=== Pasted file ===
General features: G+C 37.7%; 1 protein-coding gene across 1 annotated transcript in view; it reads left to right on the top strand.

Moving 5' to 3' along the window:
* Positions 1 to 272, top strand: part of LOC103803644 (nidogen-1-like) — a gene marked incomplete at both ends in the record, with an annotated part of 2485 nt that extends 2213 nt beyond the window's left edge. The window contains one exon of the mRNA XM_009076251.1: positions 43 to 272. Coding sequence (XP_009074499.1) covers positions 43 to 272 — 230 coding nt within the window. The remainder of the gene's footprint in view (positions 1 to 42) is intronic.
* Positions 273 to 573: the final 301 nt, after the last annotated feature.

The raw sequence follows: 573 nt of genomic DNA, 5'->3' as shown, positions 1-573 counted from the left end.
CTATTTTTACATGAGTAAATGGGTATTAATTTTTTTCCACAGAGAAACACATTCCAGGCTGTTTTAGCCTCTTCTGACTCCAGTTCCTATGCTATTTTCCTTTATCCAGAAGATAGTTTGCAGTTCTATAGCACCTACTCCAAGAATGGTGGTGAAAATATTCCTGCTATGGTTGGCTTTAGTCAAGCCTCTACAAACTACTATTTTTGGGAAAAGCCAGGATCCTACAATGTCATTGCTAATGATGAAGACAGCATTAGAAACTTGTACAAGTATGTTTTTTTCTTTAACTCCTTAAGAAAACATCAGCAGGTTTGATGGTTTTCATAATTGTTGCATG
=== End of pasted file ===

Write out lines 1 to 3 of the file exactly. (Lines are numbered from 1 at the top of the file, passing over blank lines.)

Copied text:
General features: G+C 37.7%; 1 protein-coding gene across 1 annotated transcript in view; it reads left to right on the top strand.

Moving 5' to 3' along the window:
* Positions 1 to 272, top strand: part of LOC103803644 (nidogen-1-like) — a gene marked incomplete at both ends in the record, with an annotated part of 2485 nt that extends 2213 nt beyond the window's left edge. The window contains one exon of the mRNA XM_009076251.1: positions 43 to 272. Coding sequence (XP_009074499.1) covers positions 43 to 272 — 230 coding nt within the window. The remainder of the gene's footprint in view (positions 1 to 42) is intronic.